A place of her own: A she shed
Keep your man caves, men. A growing number of women are carving out their own space in she sheds.
She sheds are tiny structures or outbuildings in a backyard where women can do anything from gardening to painting. Some women even use them as a place to simply rest and unwind.
Author Erika Kotite profiled she sheds across the globe, from England to Australia, for her new book, “She Sheds: A Room of Your Own” (Cool Springs Press, $25), which hit stores earlier this year.
Kotite — who found sheds in a wide range of styles, from modern to rustic — said the most important aspect of any shed is its functionality.
“Each woman who possesses a she shed has her own personal reasons for using it,” writes Kotite, a California-based author. “Usefulness is the real beauty in these structures, even if that usefulness includes serious naptime.”
As fun as they are, she sheds are often small — as tiny as 36 square feet — and Kotite believes that’s a key reason why they’re so popular. Cheaper than a “granny unit” or a home addition, they provide a small but functional space for some solitude (even if it’s just in the backyard).
“You can’t really live in a she shed but it provides a meaningful getaway place,” writes Kotite in an email.
Rhonda Diethelm of Sterling Heights calls her she shed a “she shed - he shed” because she and her husband Richard built it together in 2006 and both use it.
Inspired by something they saw in a magazine, Richard modified the plans on a computer assisted design program to make the shed bigger. Used primarily for gardening, it has a sink, electricity, running water (though only cold), a large counter, even a small refrigerator for a beverage when their yard work is done.
“We built it ourselves,” says Rhonda. “The only thing we didn’t do was the foundation.”
Treasures from the couple’s trips to Nova Scotia, South Carolina and elsewhere add a personal touch to the shed, which they use from early spring until late fall. Wicker baskets and shelves keep Rhonda’s gardening tools and supplies neat and tidy.
“My favorite thing is I have a place for everything,” Rhonda says. “I have a place for all my tools, little things that I find when we are on vacation that I can put an display. ... We love it.”
Daughter of potting shed
The Diethelms aren’t alone. The most popular use for she sheds is gardening, says Kotite, who calls them the “daughters of potting sheds.” The difference is they’re often a little bigger, more polished and have room for a chair or sitting.
She sheds also are commonly used as art studios or for other creative pursuits, says Kotite. And a growing trend is to equip sheds with soundproofing material so they can be used by musicians, she says.
But how practical is a she shed in places like Michigan where winter can last anywhere from four to five months? Kotite says sheds in colder climates are sometimes closed for the winter — the Diethelms close their shed in late fall — but that isn’t always the case.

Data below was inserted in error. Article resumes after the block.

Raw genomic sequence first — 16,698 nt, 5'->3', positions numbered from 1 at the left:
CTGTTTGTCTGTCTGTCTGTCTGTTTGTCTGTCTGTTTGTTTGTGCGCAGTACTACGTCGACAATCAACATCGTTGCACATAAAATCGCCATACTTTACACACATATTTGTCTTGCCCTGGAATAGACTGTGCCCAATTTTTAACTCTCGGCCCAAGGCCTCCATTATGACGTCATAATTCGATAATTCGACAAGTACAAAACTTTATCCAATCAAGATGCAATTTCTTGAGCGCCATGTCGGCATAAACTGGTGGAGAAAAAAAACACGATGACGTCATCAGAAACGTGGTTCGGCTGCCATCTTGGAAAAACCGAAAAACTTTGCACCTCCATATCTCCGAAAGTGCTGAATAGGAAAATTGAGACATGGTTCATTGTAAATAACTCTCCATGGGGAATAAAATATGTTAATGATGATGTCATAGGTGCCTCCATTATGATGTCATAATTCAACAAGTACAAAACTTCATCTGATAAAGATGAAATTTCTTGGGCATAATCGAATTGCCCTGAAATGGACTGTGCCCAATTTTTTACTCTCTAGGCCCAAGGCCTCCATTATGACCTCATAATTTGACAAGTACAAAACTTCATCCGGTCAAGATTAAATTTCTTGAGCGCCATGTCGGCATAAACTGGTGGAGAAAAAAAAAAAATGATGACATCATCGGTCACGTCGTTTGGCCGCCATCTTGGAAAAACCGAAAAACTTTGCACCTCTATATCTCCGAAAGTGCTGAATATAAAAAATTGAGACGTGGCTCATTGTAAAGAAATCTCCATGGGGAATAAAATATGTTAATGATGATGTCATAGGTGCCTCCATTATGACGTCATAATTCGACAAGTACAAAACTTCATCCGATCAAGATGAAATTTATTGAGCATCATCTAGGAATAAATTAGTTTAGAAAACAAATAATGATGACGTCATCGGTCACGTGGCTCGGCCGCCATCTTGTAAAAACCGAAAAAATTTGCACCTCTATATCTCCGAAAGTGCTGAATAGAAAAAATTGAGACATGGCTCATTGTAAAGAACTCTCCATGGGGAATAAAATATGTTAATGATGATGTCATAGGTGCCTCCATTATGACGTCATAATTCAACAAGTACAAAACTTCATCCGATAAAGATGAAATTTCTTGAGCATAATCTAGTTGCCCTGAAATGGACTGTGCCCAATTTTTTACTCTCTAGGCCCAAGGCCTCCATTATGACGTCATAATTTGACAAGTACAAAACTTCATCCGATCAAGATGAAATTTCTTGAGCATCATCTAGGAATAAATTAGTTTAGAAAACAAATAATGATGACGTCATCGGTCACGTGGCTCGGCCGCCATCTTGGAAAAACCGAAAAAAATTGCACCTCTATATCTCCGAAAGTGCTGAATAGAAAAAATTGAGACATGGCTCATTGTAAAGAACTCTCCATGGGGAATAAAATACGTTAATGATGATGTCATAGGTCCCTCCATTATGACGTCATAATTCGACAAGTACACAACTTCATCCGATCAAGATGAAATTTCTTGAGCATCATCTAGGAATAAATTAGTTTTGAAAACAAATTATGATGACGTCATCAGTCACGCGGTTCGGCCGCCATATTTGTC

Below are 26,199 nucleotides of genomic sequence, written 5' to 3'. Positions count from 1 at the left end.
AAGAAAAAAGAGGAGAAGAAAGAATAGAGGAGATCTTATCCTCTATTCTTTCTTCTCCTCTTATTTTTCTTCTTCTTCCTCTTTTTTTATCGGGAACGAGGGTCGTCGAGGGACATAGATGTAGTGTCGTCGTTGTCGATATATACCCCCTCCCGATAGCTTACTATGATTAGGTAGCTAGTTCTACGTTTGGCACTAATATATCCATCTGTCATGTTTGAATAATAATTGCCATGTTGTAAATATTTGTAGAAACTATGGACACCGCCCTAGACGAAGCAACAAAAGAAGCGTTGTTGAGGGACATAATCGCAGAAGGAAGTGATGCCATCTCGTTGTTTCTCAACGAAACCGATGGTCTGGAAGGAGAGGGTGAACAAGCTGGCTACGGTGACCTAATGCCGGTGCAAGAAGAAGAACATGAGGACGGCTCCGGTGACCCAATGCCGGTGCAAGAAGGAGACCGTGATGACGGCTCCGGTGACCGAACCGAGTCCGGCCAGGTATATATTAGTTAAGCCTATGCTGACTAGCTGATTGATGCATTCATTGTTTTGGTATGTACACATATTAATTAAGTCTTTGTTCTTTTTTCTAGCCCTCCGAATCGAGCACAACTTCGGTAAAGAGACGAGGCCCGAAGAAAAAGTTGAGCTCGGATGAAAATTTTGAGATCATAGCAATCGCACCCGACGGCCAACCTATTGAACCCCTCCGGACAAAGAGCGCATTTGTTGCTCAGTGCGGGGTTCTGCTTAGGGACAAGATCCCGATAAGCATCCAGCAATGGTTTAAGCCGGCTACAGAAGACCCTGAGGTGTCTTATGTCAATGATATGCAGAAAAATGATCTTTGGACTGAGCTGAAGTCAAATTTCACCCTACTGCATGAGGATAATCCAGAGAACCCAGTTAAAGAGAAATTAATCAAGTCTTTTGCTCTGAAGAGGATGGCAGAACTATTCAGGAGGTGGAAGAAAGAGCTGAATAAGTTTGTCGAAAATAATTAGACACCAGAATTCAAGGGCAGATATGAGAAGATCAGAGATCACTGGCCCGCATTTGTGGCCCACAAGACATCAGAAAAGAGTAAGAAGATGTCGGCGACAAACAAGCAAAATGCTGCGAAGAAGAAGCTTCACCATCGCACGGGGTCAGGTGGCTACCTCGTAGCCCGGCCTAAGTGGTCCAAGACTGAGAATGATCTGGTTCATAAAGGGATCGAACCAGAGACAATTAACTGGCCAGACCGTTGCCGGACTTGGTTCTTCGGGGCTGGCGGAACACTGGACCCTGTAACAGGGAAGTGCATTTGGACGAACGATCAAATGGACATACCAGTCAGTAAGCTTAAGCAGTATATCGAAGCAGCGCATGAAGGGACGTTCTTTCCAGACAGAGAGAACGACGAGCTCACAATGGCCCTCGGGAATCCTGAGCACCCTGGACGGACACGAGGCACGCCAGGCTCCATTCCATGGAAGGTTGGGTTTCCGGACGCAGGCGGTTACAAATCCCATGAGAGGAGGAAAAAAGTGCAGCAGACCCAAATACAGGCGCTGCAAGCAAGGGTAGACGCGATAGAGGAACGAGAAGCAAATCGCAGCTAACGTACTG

“You’d be surprised how determined women are to use their shed year-round,” says Kotite. “Space heaters, lots of layering and blankets help and then there are some who actually have built-in heating. At that point, however, it goes from she shed to backyard studio.”
Build your own
For those considering building their own shed, Kotite says do your homework. Check building codes in your community, especially if you plan to wire your shed.
Sally Bolle of Troy had plans to build her own she shed designed by an architect and was ready to go when a neighbor delivered some crushing news the day before construction was set to start: Her subdivision didn’t allow outbuildings.
“We verified this and the entire project turned upside down,” says Bolle. “It is now brick, attached to the house (by a walk-through), with heat. Our builder had to match the brick and shingles of our 20-year-old house, and (it) needed to be insulated. It was completed the day before the (Troy Garden Club) walk in 2011 and we have had such fun with it.”
Today, Bolle, a master gardener, uses her 101-square-foot shed for plant research, reading and listening to music. Heirlooms from her mother and grandmother, along with her collections of birdhouses and chickens, personalize the space. Loved ones are drawn to the space, especially Bolle’s adult daughters, who live far away.
“This is their favorite place to hang out when they are home,” Bolle says.
For those considering building their own she shed, Kotite says a minimum shed would be 6 feet by 6 feet, which would allow room for a small table, chair and shelves. Budgets depend on size and scale.
“Plan on spending about $500-$1,000 to rehab an existing shed, $2,000-$5,000 to build a shed from a kit, $6,000-$15,000 for a more customized and pre-assembled kit shed and then $15,000 - $35,000 for top-of-the-line designed shed with installation and landscaping,” says Kotite.
Kotite says the best place to start with any she shed is with ideas from a book, online and even in your imagination. Think about what kind of structures you like, what feels good and homey and “then sketch it out,” she says.
“The more you do yourself, the more satisfying the whole process is,” Kotite says. “There really is joy in the journey.”
Win ‘She Sheds’ book
Do you dream about building your own she shed? What would you build and why? Send design writer Maureen Feighan an email at firstname.lastname@example.org. One reader will win Erika Kotite’s book, “She Sheds: A Room of Your Own.”